In the industrial city of Dongguan, China, the effects of the trade war on the Chinese economy are measured in idled machinery and empty bar stools.

"One year ago, you probably couldn't even get through the crowd because it would be so busy. But right now, even the smallest vendors can't survive," says Song Guanghui, the owner of Crowdbar, a tricked-out food stall in an open-air market in Dongguan.

Copyright 2020 NPR. To see more, visit https://www.npr.org.

STEVE INSKEEP, HOST:

What's it like to be in China as it marks 70 years of communist rule? In Tiananmen Square, facing the famed red outside wall of Beijing's Forbidden City, tanks and missiles rolled past in a military parade today.

(SOUNDBITE OF MUSIC)

Seventy years ago, Mao Zedong appeared on a balcony overlooking Tiananmen Square and conjured a new country into being. On Tuesday, Xi Jinping, arguably the strongest leader since Mao, appeared on that same balcony to reaffirm his vision of modern China.

That vision includes what Xi has repeatedly referred to as the "Chinese Dream," one pillar of which is the idea that all Chinese should have access to the shared prosperity of the nation.

Common is no stranger to showing emotion. With more than 20 years in the spotlight, the Chicago-hailing rapper, actor and activist has worn his heart on his sleeve publicly for years and won plenty of accolades for it. Common is one of the few distinguished artists to have won an Emmy, Grammy and Oscar award in the span of his career.

Lt. Col. Bree "B" Fram left a doctor's office on April 2. Presenting that day as Bryan, the name given to them at birth, B should have been relieved.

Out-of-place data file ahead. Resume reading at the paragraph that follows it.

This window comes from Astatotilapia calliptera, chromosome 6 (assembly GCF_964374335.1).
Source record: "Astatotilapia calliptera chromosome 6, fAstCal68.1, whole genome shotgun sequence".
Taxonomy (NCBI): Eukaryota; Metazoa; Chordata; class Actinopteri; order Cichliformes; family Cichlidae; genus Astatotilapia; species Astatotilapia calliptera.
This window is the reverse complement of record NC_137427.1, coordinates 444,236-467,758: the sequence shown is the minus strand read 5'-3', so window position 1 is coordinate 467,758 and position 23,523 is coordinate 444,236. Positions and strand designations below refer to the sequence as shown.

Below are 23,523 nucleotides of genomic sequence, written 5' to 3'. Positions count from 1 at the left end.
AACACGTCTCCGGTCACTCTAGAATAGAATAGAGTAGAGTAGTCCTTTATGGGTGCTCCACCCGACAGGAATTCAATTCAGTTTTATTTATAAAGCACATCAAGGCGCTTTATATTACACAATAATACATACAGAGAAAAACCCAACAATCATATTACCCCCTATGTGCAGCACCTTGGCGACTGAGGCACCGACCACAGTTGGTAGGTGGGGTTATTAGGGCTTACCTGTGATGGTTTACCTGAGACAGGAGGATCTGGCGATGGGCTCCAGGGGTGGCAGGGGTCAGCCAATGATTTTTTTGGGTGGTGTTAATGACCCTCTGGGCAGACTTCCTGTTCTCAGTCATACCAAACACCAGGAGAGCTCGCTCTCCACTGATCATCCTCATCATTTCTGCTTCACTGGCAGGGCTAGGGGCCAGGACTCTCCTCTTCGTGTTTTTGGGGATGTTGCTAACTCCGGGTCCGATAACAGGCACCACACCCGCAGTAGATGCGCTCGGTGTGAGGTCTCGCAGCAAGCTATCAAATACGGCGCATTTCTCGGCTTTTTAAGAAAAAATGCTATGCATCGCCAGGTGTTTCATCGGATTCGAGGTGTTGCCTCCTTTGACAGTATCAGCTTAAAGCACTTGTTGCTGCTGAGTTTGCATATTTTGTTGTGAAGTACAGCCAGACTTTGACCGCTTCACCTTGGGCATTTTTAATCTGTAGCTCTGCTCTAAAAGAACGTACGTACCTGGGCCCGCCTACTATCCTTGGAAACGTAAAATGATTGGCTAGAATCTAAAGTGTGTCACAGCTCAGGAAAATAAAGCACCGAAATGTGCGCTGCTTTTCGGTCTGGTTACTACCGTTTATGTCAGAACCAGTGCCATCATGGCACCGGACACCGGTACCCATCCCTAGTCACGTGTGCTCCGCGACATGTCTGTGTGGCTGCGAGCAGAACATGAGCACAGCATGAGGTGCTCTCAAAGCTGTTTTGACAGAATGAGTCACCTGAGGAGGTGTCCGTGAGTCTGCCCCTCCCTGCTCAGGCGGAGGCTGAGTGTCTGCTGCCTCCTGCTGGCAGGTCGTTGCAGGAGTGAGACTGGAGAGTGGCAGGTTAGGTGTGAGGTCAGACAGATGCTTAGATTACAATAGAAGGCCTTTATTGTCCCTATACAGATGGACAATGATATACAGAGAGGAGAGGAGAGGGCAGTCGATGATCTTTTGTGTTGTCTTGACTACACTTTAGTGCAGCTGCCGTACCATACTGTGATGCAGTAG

"Overall, it's a good thing," said B. "It just didn't feel great to have to do it on someone else's timeline other than my own."

"It" was an official diagnosis of gender dysphoria. As a transgender member of the military, B had to secure the diagnosis by April 12 in order to continue serving openly.

Quinn Robinson is only 18 years old, but she has already learned some hard lessons about the world. "It's scary being a trans person because I know there are people out there who just hate me for being myself," she says. "There's been kids who have approached me and say, 'Hey, you should burn in hell.' "

Robinson is a high school senior in Allendale, Mich., a small but growing town about 30 minutes outside Grand Rapids and smack dab in the middle of what's known as the state's "Bible Belt." Drive off the main road and you quickly find yourself in farm country.

Jennifer Eberhardt has been interested in issues of race and bias since she was a child.

The African-American Stanford University psychology professor — and author of a new book called Biased -- grew up in an all-black neighborhood in Cleveland, Ohio. Then, one day, Eberhardt's parents announced the family was moving to the Cleveland suburb of Beachwood. When Eberhardt arrived there, she told NPR's Ailsa Chang, she noticed something strange: She could no longer tell people's faces apart.